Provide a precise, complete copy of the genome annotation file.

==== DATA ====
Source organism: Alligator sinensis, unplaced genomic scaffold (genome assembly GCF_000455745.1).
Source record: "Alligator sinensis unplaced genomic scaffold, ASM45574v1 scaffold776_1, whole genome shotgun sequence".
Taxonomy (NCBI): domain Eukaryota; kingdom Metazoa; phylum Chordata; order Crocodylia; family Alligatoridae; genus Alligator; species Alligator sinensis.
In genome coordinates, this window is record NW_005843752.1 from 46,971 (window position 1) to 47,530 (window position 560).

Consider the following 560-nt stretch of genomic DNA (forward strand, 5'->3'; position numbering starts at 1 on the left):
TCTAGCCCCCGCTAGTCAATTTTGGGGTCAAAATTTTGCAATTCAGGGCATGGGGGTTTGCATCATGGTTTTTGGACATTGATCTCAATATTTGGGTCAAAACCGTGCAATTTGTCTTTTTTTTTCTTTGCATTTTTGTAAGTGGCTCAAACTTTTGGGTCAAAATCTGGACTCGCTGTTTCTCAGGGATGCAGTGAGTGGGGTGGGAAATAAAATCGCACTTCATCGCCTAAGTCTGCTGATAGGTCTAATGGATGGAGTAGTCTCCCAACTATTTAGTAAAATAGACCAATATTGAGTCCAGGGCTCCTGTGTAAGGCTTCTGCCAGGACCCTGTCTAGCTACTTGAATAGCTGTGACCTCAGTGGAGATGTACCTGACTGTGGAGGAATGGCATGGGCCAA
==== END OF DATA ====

Source organism: Alligator sinensis, unplaced genomic scaffold (genome assembly GCF_000455745.1).
Source record: "Alligator sinensis unplaced genomic scaffold, ASM45574v1 scaffold776_1, whole genome shotgun sequence".
Taxonomy (NCBI): domain Eukaryota; kingdom Metazoa; phylum Chordata; order Crocodylia; family Alligatoridae; genus Alligator; species Alligator sinensis.
In genome coordinates, this window is record NW_005843752.1 from 46,971 (window position 1) to 47,530 (window position 560).

Consider the following 560-nt stretch of genomic DNA (forward strand, 5'->3'; position numbering starts at 1 on the left):
TCTAGCCCCCGCTAGTCAATTTTGGGGTCAAAATTTTGCAATTCAGGGCATGGGGGTTTGCATCATGGTTTTTGGACATTGATCTCAATATTTGGGTCAAAACCGTGCAATTTGTCTTTTTTTTTCTTTGCATTTTTGTAAGTGGCTCAAACTTTTGGGTCAAAATCTGGACTCGCTGTTTCTCAGGGATGCAGTGAGTGGGGTGGGAAATAAAATCGCACTTCATCGCCTAAGTCTGCTGATAGGTCTAATGGATGGAGTAGTCTCCCAACTATTTAGTAAAATAGACCAATATTGAGTCCAGGGCTCCTGTGTAAGGCTTCTGCCAGGACCCTGTCTAGCTACTTGAATAGCTGTGACCTCAGTGGAGATGTACCTGACTGTGGAGGAATGGCATGGGCCAA